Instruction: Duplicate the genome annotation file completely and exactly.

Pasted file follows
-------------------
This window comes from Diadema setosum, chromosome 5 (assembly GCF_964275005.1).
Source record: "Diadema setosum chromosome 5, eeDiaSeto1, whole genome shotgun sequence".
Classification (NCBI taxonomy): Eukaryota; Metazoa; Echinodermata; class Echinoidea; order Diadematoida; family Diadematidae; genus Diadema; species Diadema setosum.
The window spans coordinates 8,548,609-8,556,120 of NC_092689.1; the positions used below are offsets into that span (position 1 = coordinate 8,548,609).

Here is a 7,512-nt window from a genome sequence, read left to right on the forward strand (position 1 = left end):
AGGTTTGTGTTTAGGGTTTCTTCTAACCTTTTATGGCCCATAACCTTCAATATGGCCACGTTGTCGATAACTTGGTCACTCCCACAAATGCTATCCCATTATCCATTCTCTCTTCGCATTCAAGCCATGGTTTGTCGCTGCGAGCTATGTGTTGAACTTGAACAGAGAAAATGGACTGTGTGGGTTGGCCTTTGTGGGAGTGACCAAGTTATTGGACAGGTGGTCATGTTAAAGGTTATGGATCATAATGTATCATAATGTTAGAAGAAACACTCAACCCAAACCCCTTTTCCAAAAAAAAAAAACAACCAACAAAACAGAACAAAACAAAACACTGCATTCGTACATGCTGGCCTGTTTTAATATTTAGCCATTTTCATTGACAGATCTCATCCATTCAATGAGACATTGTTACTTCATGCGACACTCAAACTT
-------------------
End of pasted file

This window comes from Diadema setosum, chromosome 5 (assembly GCF_964275005.1).
Source record: "Diadema setosum chromosome 5, eeDiaSeto1, whole genome shotgun sequence".
Classification (NCBI taxonomy): Eukaryota; Metazoa; Echinodermata; class Echinoidea; order Diadematoida; family Diadematidae; genus Diadema; species Diadema setosum.
The window spans coordinates 8,548,609-8,556,120 of NC_092689.1; the positions used below are offsets into that span (position 1 = coordinate 8,548,609).

Here is a 7,512-nt window from a genome sequence, read left to right on the forward strand (position 1 = left end):
AGGTTTGTGTTTAGGGTTTCTTCTAACCTTTTATGGCCCATAACCTTCAATATGGCCACGTTGTCGATAACTTGGTCACTCCCACAAATGCTATCCCATTATCCATTCTCTCTTCGCATTCAAGCCATGGTTTGTCGCTGCGAGCTATGTGTTGAACTTGAACAGAGAAAATGGACTGTGTGGGTTGGCCTTTGTGGGAGTGACCAAGTTATTGGACAGGTGGTCATGTTAAAGGTTATGGATCATAATGTATCATAATGTTAGAAGAAACACTCAACCCAAACCCCTTTTCCAAAAAAAAAAAACAACCAACAAAACAGAACAAAACAAAACACTGCATTCGTACATGCTGGCCTGTTTTAATATTTAGCCATTTTCATTGACAGATCTCATCCATTCAATGAGACATTGTTACTTCATGCGACACTCAAACTT